For the past several years, I have had nearly 70% of my income as disposable so there was an abundance of buying for "just in case". now I am seeing the true value of those preparations as well as the foolishness of a great deal of it. This is the first time in my adult life that I can spend time at home for any length of time. I am becoming a member of my community. I now have time to make improvements on my home beyond fortification such as installing back-arrests and a natural gas generator. My shop is now a working area rather than a storage area where I occasionally would mount a project when at home on leave. My travels are planned in advance rather than a packed bag awaiting a 03:00 phone call to head to the airport. I bought a lawn tractor, for Christ's sake and kinda enjoy putting around mowing the grass instead of paying someone else $100.00 a week to do it. Now that I have started back to reloading, my UPS man is back on speaking terms with us. I am even considering joining a church, even though I am too well versed in the history of civilization to ever buy into the literal acceptance of the fifth edition King James bible, I am finding more time to appreciate the wonders that God gave us without any of the BS that man has attached to it.
    I have been blessed my whole life, to have always been surrounded with quality people and my thanks for that is eternal optimism. I truly believe in the silver lining and have an innate understanding that opportunity never knocks, it just flows down the banks and is available to anyone with the sense and fortitude to challenge it. No matter how bad a situation knocks the breath out of the moment, it always, without fail, heralds change and change is nothing but opportunity for those with balls enough to grasp it. JMHO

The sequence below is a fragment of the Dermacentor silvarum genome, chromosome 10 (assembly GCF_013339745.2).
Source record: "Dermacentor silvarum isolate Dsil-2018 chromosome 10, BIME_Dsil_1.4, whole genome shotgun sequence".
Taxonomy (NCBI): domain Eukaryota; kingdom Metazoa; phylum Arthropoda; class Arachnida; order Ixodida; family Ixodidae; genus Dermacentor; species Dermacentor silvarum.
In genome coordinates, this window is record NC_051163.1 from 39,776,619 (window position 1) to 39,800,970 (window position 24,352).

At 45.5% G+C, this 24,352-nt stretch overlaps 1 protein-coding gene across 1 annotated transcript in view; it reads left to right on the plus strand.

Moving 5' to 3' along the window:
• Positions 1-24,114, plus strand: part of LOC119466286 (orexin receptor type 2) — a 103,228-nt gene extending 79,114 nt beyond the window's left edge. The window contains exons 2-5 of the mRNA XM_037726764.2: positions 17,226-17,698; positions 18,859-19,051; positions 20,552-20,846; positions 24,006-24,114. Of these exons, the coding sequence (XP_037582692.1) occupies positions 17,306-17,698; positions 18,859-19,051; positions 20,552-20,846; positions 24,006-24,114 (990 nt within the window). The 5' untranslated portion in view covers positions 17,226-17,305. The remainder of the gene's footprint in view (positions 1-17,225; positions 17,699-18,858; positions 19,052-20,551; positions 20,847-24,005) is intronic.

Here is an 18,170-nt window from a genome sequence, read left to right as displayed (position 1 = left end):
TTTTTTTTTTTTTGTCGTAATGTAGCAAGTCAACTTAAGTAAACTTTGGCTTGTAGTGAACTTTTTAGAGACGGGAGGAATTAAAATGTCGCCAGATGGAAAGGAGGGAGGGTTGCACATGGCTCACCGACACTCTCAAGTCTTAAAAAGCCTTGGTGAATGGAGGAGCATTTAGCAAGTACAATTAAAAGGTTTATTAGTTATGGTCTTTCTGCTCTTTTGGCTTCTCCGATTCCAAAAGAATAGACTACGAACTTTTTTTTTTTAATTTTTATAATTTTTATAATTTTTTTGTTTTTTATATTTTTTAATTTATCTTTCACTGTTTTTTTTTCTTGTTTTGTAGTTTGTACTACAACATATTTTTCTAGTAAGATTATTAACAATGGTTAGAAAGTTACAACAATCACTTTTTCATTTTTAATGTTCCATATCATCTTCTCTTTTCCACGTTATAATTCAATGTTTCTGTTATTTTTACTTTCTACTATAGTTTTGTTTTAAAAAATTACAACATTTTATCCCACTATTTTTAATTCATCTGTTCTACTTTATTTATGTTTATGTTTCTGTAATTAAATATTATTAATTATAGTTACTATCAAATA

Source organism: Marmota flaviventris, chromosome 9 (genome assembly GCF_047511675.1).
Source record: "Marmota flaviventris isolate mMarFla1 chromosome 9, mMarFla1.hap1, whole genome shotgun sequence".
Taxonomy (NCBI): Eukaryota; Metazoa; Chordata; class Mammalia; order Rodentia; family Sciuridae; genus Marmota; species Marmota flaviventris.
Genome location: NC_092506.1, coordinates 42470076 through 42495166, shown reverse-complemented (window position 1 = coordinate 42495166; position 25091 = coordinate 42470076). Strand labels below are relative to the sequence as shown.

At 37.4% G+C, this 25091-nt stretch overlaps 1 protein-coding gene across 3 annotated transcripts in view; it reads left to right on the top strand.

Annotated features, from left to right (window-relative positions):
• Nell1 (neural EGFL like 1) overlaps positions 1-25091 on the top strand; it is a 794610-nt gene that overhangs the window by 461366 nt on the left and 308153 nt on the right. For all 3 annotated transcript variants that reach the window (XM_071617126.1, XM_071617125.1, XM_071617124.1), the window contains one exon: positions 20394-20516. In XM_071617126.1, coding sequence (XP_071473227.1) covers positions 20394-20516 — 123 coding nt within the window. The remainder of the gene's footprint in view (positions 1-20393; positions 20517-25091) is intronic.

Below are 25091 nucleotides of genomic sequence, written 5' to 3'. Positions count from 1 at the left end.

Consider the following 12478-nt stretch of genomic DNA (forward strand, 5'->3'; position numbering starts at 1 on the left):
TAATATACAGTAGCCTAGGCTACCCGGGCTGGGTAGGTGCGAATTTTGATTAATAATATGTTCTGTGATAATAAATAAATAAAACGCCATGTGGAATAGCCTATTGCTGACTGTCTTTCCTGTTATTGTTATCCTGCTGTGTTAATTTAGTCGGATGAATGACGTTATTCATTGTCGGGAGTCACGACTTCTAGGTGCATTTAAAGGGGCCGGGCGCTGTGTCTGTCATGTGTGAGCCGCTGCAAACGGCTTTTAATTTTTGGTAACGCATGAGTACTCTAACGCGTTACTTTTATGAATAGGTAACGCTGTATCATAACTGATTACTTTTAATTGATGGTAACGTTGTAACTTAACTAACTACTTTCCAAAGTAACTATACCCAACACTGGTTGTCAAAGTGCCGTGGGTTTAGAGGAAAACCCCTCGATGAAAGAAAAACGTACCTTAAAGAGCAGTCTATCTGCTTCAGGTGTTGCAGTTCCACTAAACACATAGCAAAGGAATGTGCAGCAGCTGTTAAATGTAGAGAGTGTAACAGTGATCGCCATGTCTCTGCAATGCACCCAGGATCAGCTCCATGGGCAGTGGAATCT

6. overbore

    overbore Monkey++

    To quote the famous author: " Gradually and suddenly--" This is truth that appears in the Bible and appears in all the Atlanta BP gas stations in my area that have zero gas/ fuel. they do have diesel--. Ditto inflation--gradually and suddenly-- Chuck Norris is now calling for voters' legal revolution; it is about that time with the Scy Treasury unable to tell us that major bonuses and comp packages will be paid for the top crooks/bunglers---by us through the cruel tax, inflation. Gents, with Iran as of today 50% of the way to their first nuke, the game is afoot. Overbore
  7. Tango3

    Tango3 Aimless wanderer

    Domesticated? say it ain't so Sea!!![beer]
  8. Tracy

    Tracy Insatiably Curious Moderator Founding Member

    Well said, Sea.

    "We who lived in the concentration camps can remember the men who walked through the huts comforting others, giving away their last piece of bread. They may have been few in number, but they offer sufficient proof that everything can be taken from a man but one thing: The last of his freedoms - to choose one's attitude in any given set of circumstances, to choose one's own way."
    ~ Viktor E. Frankl
  9. TNZ71


    We're all like the frogs in the proverbial pot of water brought to a slow boil.
  10. kckndrgn

    kckndrgn Monkey+++ Moderator Emeritus Founding Member

    +infinity, and beyond!!